Homegrown Nutrition for an Urban Community

Photo used by permission of Beardsley Community Farm/Knox County CAC Urban Agriculture Programs.Photo used by permission of Beardsley Community Farm/Knox County CAC Urban Agriculture Programs.Beardsley Community Farm in Knox County, Tennessee, proves that where need, passion, and funding meet, great things can happen. It's no surprise that last year they were a recipient of a Mantis Award -- a grants program administered by NGA in which Mantis annually awards tiller/cultivators to 25 organizations and schools that use gardens to restore neighborhoods, feed the needy, educate the public about nutrition and environmental issues, and provide safe and healthful outdoor havens for children. Beardsley Community Farm, a program of Knox County Community Action Committee, manages to make all of these services available for free to thousands of participants, despite a budget of just $36,000 per year.

“Getting the Mantis Award was a huge thing for us because we are so strapped,” says John Harris, director of Knox County CAC Urban Agriculture Programs. “We’ve gotten many community awards over the years, but it was amazing how we could use that tagline – ‘receives national award’ – and we suddenly had credibility. We got in the newspapers four times because of that!”

Beardsley Community Farm is an urban demonstration garden in Knoxville that uses about 500 volunteers every year to teach workshops; grow, harvest, and deliver produce to food pantries (about 3,000 pounds per year); and mentor youth groups. AmeriCorps farm volunteers also teach gardening and nutrition in area elementary schools and at the Boys' and Girls' Club, and there are summer programs on site for youth organizations. Plus, the program provides seeds, plants, and support to more than 900 gardeners annually. Love’s Kitchen, a service that provides free meals twice weekly, is a major recipient of donated produce. “They feed more than 1,500 people each week, and we provide their collards, tomatoes, and okra for 25 weeks during the growing season,” says Harris.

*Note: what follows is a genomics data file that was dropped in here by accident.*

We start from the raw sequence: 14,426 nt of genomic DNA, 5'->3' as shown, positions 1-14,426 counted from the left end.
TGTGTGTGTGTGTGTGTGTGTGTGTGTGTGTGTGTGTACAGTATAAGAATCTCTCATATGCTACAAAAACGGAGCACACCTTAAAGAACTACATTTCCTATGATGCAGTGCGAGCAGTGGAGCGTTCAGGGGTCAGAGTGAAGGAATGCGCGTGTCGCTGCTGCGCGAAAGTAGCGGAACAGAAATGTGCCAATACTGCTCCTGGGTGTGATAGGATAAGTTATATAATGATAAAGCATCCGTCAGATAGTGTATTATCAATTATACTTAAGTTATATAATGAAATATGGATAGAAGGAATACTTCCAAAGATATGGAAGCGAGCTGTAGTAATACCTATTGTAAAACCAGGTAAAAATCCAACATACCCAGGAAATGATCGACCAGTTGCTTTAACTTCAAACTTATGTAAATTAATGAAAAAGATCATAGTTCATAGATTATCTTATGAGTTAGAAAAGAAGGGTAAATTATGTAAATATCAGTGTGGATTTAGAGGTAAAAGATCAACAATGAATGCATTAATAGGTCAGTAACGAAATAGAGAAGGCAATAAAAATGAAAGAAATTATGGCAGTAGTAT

The farm was started with funding from a 1997 USDA grant, based on a neighborhood food assessment that found no reliable source of fresh produce within a 2.2-mile radius. “It was a no-man’s land,” says Harris. The grant allowed them to build a greenhouse to meet the increasing demand for vegetable seedling donations to low-income gardeners. That same year they established the farm on a couple of acres of an underused city park. The program emphasizes the importance of eating fresh, local, organic foods and using low-impact gardening methods, such as making compost.

There are community garden plots at Beardsley and at 24 other sites throughout the area. Most are sited near subsidized housing, and they always fill up. “We have some hard-core gardeners here,” says Harris. “More than half of our most dedicated gardeners are over 60 years old. We have a few gardeners and volunteers in their thirties and forties, and then there are a lot of 20-year-olds. The new mindset is: ‘Whatever I can do to get fresh food, I’ll do it.’” Plus they get to enjoy the outdoors in a safe place.

Since its inception in 1995, the annual Mantis Awards program has granted hundreds of tiller/cultivators to charitable and educational garden projects that enhance the quality of life in their communities. Learn more about the Mantis Award here.

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